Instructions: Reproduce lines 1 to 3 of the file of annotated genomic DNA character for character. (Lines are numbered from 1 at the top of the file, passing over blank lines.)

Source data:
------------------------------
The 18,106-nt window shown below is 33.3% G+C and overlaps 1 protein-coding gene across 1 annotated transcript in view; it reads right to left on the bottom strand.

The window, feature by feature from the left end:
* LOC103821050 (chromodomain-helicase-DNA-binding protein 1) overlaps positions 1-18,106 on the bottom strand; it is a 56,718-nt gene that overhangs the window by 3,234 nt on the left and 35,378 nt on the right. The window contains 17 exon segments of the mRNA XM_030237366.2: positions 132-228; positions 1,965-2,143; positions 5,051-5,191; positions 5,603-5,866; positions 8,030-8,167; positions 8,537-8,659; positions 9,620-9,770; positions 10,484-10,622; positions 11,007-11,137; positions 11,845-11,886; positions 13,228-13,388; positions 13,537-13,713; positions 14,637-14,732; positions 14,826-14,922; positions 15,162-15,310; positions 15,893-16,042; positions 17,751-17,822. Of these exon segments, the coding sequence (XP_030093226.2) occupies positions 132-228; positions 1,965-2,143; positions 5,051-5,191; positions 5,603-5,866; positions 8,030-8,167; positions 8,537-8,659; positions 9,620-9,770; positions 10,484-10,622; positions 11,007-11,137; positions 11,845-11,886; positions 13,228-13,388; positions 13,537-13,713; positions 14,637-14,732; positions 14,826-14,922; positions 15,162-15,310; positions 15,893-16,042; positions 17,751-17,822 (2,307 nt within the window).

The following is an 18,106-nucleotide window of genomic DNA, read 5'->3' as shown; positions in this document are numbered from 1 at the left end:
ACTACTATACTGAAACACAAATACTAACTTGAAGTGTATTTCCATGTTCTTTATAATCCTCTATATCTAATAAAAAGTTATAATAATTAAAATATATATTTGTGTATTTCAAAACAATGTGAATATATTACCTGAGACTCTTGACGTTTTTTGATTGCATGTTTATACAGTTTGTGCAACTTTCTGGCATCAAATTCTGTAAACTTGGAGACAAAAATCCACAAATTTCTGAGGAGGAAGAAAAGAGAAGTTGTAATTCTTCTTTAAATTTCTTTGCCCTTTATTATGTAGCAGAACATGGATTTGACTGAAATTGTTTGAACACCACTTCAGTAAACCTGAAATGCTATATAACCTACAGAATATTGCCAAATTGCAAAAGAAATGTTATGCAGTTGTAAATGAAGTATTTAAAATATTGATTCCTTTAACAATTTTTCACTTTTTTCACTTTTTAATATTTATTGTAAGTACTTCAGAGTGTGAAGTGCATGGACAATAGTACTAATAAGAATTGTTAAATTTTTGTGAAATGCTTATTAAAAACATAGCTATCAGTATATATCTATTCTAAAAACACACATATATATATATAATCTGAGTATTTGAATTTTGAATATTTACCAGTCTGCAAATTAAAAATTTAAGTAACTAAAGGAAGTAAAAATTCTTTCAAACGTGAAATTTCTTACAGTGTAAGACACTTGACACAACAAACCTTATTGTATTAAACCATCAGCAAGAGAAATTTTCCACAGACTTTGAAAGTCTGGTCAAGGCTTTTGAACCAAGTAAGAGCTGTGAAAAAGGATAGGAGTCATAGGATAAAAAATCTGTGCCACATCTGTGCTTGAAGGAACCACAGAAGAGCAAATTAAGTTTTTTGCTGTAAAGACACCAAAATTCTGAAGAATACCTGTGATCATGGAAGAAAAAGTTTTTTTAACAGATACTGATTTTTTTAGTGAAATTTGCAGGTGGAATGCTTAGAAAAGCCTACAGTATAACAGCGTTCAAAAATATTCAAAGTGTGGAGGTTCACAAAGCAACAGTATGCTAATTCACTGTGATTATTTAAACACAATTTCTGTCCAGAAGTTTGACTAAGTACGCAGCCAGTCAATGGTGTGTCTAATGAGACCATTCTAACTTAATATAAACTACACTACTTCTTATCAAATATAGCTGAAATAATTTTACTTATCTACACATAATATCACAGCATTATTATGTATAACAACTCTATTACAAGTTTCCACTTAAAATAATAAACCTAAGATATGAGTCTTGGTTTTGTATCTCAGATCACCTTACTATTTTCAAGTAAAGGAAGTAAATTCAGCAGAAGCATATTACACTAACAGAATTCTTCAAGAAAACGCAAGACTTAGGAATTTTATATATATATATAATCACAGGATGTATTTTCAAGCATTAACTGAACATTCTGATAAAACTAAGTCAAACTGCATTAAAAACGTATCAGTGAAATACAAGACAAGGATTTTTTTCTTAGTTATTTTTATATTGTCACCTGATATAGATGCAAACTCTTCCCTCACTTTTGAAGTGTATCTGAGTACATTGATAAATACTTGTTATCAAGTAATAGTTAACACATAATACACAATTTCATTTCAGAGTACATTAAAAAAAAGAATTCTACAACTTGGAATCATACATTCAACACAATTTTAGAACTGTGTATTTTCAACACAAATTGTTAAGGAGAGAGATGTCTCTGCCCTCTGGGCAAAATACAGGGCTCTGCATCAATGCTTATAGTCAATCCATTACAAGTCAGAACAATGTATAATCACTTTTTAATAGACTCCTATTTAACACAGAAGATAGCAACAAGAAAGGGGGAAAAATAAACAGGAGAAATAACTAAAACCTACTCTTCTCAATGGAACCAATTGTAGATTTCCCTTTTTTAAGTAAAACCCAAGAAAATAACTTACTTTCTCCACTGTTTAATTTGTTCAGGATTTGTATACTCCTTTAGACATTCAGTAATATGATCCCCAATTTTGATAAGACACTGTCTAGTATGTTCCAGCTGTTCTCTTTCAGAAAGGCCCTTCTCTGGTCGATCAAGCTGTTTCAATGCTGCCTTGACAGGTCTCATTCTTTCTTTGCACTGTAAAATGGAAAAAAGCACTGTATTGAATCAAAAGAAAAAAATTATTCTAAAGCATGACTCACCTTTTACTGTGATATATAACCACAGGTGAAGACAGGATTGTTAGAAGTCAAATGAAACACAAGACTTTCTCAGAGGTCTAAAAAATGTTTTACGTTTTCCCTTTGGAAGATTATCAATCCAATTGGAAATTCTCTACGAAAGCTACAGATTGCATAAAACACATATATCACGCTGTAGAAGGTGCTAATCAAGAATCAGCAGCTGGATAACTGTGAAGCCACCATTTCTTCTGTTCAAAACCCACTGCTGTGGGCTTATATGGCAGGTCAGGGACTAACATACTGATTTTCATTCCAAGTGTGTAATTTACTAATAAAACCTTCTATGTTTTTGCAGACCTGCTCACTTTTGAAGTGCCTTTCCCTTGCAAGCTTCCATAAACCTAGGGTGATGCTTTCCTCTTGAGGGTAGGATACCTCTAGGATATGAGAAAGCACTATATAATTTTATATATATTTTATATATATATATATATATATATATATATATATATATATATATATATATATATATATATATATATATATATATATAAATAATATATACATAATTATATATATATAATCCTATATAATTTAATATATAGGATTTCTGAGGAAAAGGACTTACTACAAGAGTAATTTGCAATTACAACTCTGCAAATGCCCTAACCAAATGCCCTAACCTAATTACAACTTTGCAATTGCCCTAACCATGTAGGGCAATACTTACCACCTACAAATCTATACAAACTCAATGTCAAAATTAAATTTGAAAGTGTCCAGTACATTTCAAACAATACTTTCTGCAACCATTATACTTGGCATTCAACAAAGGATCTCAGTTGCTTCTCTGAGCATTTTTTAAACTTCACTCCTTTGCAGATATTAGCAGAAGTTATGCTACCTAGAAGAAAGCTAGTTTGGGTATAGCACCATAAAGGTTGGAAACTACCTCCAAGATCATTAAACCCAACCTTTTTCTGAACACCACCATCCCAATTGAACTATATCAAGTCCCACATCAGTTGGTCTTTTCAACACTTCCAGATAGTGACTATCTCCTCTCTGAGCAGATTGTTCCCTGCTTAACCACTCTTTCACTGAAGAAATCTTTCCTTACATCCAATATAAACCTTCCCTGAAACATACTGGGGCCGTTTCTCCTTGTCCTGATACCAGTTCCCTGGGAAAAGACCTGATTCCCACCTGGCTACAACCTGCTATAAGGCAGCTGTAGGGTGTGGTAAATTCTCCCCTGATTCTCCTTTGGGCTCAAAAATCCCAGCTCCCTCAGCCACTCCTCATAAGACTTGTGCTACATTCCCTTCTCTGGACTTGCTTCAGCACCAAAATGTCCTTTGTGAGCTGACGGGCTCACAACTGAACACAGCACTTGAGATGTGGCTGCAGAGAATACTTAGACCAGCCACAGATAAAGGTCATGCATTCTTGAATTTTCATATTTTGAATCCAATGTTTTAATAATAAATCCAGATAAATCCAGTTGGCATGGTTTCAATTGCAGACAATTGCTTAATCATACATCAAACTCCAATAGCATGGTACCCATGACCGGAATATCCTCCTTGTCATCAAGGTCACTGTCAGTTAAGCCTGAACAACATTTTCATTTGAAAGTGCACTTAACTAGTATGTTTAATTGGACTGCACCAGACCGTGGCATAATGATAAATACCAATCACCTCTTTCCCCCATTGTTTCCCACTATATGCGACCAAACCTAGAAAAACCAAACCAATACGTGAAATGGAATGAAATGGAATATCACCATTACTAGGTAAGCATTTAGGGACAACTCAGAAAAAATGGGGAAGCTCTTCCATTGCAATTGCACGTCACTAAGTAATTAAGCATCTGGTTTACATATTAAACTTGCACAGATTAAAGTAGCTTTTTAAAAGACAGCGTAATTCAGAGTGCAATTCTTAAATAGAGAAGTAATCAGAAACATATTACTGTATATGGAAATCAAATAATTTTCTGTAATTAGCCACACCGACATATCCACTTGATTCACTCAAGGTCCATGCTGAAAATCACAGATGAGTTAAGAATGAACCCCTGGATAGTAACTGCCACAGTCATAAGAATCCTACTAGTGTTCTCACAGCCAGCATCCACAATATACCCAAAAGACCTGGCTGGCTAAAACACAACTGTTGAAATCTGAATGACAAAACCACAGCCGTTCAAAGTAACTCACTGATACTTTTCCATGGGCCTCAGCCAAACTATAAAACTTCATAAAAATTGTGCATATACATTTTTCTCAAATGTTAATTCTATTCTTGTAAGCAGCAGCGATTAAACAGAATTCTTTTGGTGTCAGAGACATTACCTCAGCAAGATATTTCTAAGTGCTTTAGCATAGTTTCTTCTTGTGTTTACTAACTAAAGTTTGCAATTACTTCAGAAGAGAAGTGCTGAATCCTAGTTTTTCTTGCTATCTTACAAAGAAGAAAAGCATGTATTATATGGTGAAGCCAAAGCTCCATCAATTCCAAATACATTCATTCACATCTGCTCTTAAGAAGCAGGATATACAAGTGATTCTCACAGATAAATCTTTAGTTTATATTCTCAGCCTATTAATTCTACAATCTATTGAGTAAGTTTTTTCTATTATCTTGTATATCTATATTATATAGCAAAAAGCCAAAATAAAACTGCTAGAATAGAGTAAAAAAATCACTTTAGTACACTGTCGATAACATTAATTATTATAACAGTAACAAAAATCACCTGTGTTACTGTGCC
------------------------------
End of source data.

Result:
The 18,106-nt window shown below is 33.3% G+C and overlaps 1 protein-coding gene across 1 annotated transcript in view; it reads right to left on the bottom strand.

The window, feature by feature from the left end:
* LOC103821050 (chromodomain-helicase-DNA-binding protein 1) overlaps positions 1-18,106 on the bottom strand; it is a 56,718-nt gene that overhangs the window by 3,234 nt on the left and 35,378 nt on the right. The window contains 17 exon segments of the mRNA XM_030237366.2: positions 132-228; positions 1,965-2,143; positions 5,051-5,191; positions 5,603-5,866; positions 8,030-8,167; positions 8,537-8,659; positions 9,620-9,770; positions 10,484-10,622; positions 11,007-11,137; positions 11,845-11,886; positions 13,228-13,388; positions 13,537-13,713; positions 14,637-14,732; positions 14,826-14,922; positions 15,162-15,310; positions 15,893-16,042; positions 17,751-17,822. Of these exon segments, the coding sequence (XP_030093226.2) occupies positions 132-228; positions 1,965-2,143; positions 5,051-5,191; positions 5,603-5,866; positions 8,030-8,167; positions 8,537-8,659; positions 9,620-9,770; positions 10,484-10,622; positions 11,007-11,137; positions 11,845-11,886; positions 13,228-13,388; positions 13,537-13,713; positions 14,637-14,732; positions 14,826-14,922; positions 15,162-15,310; positions 15,893-16,042; positions 17,751-17,822 (2,307 nt within the window).